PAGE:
President Donald Trump signed a "very strong" executive order on Friday that calls for protesters who target monuments and statues to be imprisoned.
"I just had the privilege of signing a very strong Executive Order protecting American Monuments, Memorials, and Statues — and combatting recent Criminal Violence," the president wrote in a tweet on Friday night. "Long prison terms for these lawless acts against our Great Country!"
Trump had been hinting that he would take action earlier this week after protesters attempted to pull down a statue of Andrew Jackson in Lafayette Park in Washington DC.
He later tweeted an FBI poster showing pictures of the alleged protesters who attempted to take down the statue, writing: "MANY people in custody, with many others being sought for Vandalization of Federal Property in Lafayette Park. 10-year prison sentences!"
—Donald J. Trump (@realDonaldTrump) June 26, 2020
The order is to "reinforce" the existing Veterans' Memorial Preservation Act, which criminalizes the destruction of federal monuments.
It also stated: "Christian figures are now in the crosshairs, too. Recently, an influential activist for one movement that has been prominent in setting the agenda for demonstrations in recent weeks declared that many existing religious depictions of Jesus and the Holy Family should be purged from our places of worship."
The act, which was passed in 2003 in response to the vandalism of veteran cemeteries, imposes a fine of up to 10 years in prison on anyone who defaces a monument, according to NBC.
"Individuals and organizations have the right to peacefully advocate for either the removal or the construction of any monument," the order states. "But no individual or group has the right to damage, deface, or remove any monument by use of force."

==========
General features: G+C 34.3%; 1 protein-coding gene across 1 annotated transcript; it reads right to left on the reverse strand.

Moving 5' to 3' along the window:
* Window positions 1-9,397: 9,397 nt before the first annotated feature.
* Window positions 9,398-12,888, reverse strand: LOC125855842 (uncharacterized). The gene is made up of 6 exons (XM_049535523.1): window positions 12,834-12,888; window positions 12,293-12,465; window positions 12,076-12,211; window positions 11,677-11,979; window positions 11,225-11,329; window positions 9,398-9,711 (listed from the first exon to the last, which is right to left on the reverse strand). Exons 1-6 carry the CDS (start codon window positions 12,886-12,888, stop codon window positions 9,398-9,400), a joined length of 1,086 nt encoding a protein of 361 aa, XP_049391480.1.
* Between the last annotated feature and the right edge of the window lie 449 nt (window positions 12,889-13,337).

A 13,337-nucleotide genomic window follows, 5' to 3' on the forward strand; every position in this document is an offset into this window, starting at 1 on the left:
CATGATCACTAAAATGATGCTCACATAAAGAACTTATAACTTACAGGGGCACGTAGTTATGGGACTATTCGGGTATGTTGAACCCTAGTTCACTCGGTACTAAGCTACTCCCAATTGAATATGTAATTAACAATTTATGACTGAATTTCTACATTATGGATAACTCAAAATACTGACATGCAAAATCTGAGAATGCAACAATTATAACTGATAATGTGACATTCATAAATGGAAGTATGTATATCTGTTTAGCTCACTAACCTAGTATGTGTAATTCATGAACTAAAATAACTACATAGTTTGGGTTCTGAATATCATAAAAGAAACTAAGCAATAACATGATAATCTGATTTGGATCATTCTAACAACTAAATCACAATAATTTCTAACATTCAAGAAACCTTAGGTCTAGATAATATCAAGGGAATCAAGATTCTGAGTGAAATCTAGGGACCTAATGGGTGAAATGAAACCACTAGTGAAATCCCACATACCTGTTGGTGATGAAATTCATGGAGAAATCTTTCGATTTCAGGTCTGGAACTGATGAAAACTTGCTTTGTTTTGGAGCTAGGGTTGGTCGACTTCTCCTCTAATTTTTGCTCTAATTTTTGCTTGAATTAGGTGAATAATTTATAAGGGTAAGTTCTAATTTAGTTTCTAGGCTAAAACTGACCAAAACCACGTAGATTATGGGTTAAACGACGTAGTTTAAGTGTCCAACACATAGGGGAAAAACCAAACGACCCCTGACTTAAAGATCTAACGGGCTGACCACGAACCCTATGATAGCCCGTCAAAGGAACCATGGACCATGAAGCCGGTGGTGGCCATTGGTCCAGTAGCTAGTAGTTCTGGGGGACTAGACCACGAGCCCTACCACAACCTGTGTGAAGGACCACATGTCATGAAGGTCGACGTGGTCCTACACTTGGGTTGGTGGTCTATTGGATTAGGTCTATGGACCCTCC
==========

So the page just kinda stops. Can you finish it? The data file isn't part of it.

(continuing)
The order also threatens to withhold federal funding from local jurisdictions and police departments that surrender to "mob rule" and "fail to protect monuments, memorials, and statues."
"In the midst of these attacks, many State and local governments appear to have lost the ability to distinguish between the lawful exercise of rights to free speech and assembly and unvarnished vandalism," the order states.
Several Confederate monuments and statues have been toppled since demonstrations against racism and police brutality erupted across the US, following the killing of George Floyd in May.
During the Juneteenth holiday, Black Lives Matters protesters also pulled down and burned the statue of Confederate General Albert Pike in Washington, D.C.
Trump was reportedly furious about the incident and criticized the police for not arresting the protesters. "The D.C. Police are not doing their job as they watch a statue be ripped down & burn. These people should be immediately arrested. A disgrace to our Country! @MayorBowser," he tweeted.
He later called on Interior Sec. Bernhardt to resurrect the statue, according to NBC.
Previously, the Trump administration also asked tech companies, including Apple, Facebook, Google, Twitter, and Snapchat, to take action against posts that encouraged the toppling of statues, describing them as "criminal activity."
Department of Homeland Security Acting Secretary Chad Wolf sent a letter seen by Business Insider, which says social media sites have enabled "burglary, arson, aggravated assault, rioting, looting, and defacing public property."
In a statement released on Friday, White House press secretary Kayleigh McEnany said that in signing the order, Trump "took decisive action to put an end to this lawlessness and protect American streets from vandalism and mob violence."
"President Trump will never allow violence to control our streets, rewrite our history, or harm the American way of life," she added, according to CNN.